Static in Stereo sets the controls for the heart of the seventies


By Steve Newton

A silver Keith Richards–style skull ring catches the glare of the dressing-room lights as Todd Kerns wraps his fist around a can of Coke. The blue and red dragon etched on his right bicep, a ringer for Ozzy Osbourne’s chest tattoo, quivers slightly as he lifts the can and takes a swig before resting it in the crotch of his black leather pants.

A lightning-bolt pendant that David Bowie might have donned in his Ziggy Stardust days dangles from a necklace half covered by a shock of pitch-black Nikki Sixx hair. Add it all up, and Kerns is the embodiment of the late-20th-century rock star. The former lead vocalist for Age of Electric is equal parts glam pop, neometal, and classic rock, with a smidgen of punk tossed in.

And so is his new band, Static in Stereo.

You can hear it best in “Superdrop”, the second single from the Vancouver four-piece’s self-titled CD. The song’s climactic guitar solo, performed by Kerns’s little brother Ryan, sounds like it was lifted directly from the Ace Frehley Instructional Guitar Book. “I love that ’70s guitar style,” professes the younger Kerns, lounging with his bro backstage before a gig at the Commodore. “I don’t know what it was about the ’70s—every guitar player just smoked. From Kiss to Steely Dan, Boston. I mean, everybody was wicked.”

I have to agree with the guy. But then, I’m a little biased toward ’70s rock. I was 17 years old when I saw Kiss play the very venue we’re chatting in, whereas the two Kerns brothers seem too young to have been influenced much by the era of flared jeans and 8-tracks. The older of them would have just turned three when Aerosmith first blasted out of Boston.

“And [Marc] Bolan was dead before I was, like, 12 or something,” Todd remarks, “so people do wonder how I fall into this realm of influence. I was really young when I started playing—I was like 14, playing with people 10 years older than me, but they were really into, like, ‘Rock! Rock! Rock!’ So Bowie’s been a big influence, and T Rex. I just find that music to be timeless, in a sense.”

With melodic, hook-filled rock tunes, a big promotional push from heavyweight Universal Music, and management by the same folks who guided Rush to rock-legend status, it might not be too long before SIS—which includes a third brother in bassist John Kerns, plus former Rymes With Orange drummer Scotty McCargar—starts gaining a little fame of its own.

The group’s signing with SRO Management Inc. has meant that Todd Kerns has gotten to press the flesh with Rush guitarist Alex Lifeson several times, although he claims that he’s not that keen on meeting his other ’70s-rock heroes. “I’ve had a number of opportunities to meet Kiss,” he confesses, “and I never want to meet them because I’m afraid of them being fuckin’ assholes. I’m pretty sure Ace’d be cool, though.

“But one time in Age of Electric, we were recording and Aerosmith was in the next room, and it was a fucking nightmare every day. I’m just like, ‘What do you say to these guys? It’s Aerosmith!’ Then Steven Tyler walks into your studio in the middle of a session and asks, ‘Do you guys got any tambourines?’ and it’s like Wayne’s World—‘We’re not worthy!’ So you never really say what you want to say.”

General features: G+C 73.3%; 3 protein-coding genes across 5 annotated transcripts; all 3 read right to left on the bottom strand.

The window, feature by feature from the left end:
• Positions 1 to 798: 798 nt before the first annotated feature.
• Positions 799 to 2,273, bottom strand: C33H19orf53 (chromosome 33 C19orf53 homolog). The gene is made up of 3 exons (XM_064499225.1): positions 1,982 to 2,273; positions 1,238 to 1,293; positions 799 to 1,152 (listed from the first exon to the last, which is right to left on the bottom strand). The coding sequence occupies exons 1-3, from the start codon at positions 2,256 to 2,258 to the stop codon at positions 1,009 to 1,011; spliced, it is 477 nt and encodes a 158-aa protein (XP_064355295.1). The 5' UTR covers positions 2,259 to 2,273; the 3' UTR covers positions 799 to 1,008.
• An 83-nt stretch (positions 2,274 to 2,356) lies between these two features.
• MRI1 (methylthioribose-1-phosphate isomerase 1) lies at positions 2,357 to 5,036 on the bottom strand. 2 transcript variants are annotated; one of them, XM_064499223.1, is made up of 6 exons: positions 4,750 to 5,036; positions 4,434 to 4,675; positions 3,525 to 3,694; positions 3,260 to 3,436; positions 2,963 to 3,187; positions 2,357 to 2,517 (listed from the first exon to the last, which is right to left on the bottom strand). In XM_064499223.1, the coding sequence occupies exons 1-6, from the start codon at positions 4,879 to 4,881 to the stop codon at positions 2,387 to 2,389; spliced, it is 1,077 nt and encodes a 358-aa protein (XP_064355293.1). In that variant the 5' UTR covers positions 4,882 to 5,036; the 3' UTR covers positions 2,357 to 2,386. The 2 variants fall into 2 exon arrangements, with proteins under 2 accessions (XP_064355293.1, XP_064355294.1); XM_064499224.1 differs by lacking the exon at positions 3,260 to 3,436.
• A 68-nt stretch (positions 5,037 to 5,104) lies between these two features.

Kerns’s habit of distancing himself from his rock idols doesn’t mean that he won’t hang out with some of this town’s most popular noisemakers, though. Like Matthew Good, for instance, who shared the songwriting credit with Todd on “Superdrop”.

“It’s funny,” Kerns says of the collaboration, “because the more I’ve been thinkin’ about that, the less it seems like a cowrite as much as just sort of a… I mean, a lot of people look at rock musicians as being songwriters, but I’ve always looked at it more as just being in a garage and making noise with your friends. I mean, Matt’s a friend of mine—I sang backups on [the Matthew Good Band’s] Beautiful Midnight—so we were just sort of playin’ around and stumbled across something. Then I took it with us and put it in the machine and it became this big, massive rock song. With Ace Frehley solos!”

Steven Drake’s name might not get tossed around in the same breath as Bowie or Bolan, but as anyone who’s followed the local rock scene can attest, he’s been one of its leading lights since the early ’80s. After helping make playful popsters the Odds one of the best reasons to feel proud of Vancouver, Drake established himself as a producer-engineer-mixer par excellence through his work with the likes of 54•40, the Tragically Hip, the Planet Smashers, Marcy Playground, and Staggered Crossing.

He recorded and engineered Static in Stereo at Bruce Levins’s Greenhouse Studios in Burnaby before handing the tapes to the Tea Party’s Jeff Martin, who mixed them along with Nick Blagona. “With Steven and Jeff both being band guys,” Todd says, “it was easy to have that same kind of language, as opposed to Joe Producer who’s been sitting behind a desk. And Steven throws things at ya that are just fuckin’ off-the-wall.”

“But in a beautifully odd way,” Ryan interjects with a laugh.

“And he wasn’t shackled by any pop thing,” Todd continues. “I kinda figured he’d be a lot more like, ‘Let’s stay to the three-minute religion of it all,’ but in reality there were all kinds of moments where it was like, ‘Oh, no, let’s drag this on a little longer.’ ”

As well as coproducing Static in Stereo’s debut with the band, Drake contributed background vocals to four songs, played mandolin on one, and delivered the subtly effective slide-guitar work that slithers through Todd Kerns’s fave tune on the CD, “Wrapped in Cellophane”. But it wasn’t as if Drake pulled a big shot–producer heavy on the band and demanded they let him get his licks in. “He was just the best slide player,” Ryan explains with a sheepish grin.